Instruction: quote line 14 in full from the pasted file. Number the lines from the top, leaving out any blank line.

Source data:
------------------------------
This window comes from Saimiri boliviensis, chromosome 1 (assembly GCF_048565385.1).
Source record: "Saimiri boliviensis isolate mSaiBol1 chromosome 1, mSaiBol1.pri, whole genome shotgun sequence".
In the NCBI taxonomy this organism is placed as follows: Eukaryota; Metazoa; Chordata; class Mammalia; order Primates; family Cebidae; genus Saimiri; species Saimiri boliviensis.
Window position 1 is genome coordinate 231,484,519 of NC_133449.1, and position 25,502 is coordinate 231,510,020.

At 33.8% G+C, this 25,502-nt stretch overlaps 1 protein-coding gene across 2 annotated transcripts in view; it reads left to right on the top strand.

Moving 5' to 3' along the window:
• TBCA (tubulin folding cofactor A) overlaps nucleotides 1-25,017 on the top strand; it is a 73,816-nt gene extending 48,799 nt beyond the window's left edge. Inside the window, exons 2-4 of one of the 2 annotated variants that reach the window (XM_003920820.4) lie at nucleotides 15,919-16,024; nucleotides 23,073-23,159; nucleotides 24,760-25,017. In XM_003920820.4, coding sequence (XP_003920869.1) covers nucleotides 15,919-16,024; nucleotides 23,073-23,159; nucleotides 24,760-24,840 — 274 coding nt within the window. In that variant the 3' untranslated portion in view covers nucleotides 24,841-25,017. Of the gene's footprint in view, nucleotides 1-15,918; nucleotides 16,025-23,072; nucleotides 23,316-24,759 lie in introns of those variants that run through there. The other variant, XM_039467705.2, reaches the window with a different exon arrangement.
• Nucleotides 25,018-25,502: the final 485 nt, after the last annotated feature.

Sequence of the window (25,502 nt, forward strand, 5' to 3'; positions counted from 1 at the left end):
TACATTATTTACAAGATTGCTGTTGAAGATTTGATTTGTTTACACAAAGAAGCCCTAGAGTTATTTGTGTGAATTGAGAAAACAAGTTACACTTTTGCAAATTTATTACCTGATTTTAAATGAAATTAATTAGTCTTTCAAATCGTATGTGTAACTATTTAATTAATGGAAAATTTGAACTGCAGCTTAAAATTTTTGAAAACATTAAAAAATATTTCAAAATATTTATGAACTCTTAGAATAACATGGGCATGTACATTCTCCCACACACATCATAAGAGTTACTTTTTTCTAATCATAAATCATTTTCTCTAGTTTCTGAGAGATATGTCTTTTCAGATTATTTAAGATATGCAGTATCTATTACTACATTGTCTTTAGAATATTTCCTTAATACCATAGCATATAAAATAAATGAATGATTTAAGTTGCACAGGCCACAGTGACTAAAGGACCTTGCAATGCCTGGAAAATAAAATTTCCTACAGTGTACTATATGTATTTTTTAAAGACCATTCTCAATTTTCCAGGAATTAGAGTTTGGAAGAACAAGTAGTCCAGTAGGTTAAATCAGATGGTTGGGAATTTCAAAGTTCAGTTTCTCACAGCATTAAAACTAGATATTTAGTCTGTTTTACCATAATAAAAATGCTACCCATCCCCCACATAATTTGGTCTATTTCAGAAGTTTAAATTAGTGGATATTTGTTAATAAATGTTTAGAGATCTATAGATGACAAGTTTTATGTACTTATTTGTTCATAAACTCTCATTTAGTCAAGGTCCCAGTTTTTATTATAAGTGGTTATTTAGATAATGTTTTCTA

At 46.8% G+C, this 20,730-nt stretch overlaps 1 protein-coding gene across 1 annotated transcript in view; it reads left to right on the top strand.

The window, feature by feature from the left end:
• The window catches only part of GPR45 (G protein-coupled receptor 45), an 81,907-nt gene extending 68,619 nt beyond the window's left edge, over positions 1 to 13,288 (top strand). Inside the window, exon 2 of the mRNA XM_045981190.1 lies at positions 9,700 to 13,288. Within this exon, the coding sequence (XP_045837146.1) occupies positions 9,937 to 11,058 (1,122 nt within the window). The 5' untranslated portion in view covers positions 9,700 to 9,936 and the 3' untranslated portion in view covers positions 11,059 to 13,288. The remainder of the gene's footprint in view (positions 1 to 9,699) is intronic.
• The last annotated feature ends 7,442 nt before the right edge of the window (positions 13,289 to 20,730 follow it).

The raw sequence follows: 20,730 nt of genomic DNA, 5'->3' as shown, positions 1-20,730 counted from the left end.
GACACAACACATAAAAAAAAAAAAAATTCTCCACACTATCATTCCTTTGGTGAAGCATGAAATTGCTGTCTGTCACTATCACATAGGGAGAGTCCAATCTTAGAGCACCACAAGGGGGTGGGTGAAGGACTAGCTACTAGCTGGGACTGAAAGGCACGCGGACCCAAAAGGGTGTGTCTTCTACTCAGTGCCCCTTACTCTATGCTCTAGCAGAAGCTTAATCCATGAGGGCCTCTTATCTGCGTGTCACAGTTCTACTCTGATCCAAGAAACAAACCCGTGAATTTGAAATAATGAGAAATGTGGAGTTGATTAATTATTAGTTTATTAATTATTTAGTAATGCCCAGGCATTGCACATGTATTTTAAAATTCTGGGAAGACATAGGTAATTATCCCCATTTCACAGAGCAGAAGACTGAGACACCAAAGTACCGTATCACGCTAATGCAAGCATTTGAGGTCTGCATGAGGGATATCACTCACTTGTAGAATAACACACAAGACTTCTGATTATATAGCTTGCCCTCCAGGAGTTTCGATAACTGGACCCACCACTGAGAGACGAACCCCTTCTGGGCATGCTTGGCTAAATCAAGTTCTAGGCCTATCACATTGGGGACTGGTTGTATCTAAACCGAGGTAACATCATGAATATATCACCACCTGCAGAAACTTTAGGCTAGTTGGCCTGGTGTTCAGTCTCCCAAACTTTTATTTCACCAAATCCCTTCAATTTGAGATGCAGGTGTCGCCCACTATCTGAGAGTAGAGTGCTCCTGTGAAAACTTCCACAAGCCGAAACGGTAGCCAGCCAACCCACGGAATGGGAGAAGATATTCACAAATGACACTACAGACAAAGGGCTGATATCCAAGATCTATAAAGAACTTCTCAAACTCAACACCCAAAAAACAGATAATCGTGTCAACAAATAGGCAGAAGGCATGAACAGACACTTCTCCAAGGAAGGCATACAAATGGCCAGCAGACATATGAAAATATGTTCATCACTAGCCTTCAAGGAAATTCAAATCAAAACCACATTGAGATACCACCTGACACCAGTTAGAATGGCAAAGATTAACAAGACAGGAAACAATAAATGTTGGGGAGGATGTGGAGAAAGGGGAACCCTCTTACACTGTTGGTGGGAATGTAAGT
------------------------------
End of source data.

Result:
• The last annotated feature ends 7,442 nt before the right edge of the window (positions 13,289 to 20,730 follow it).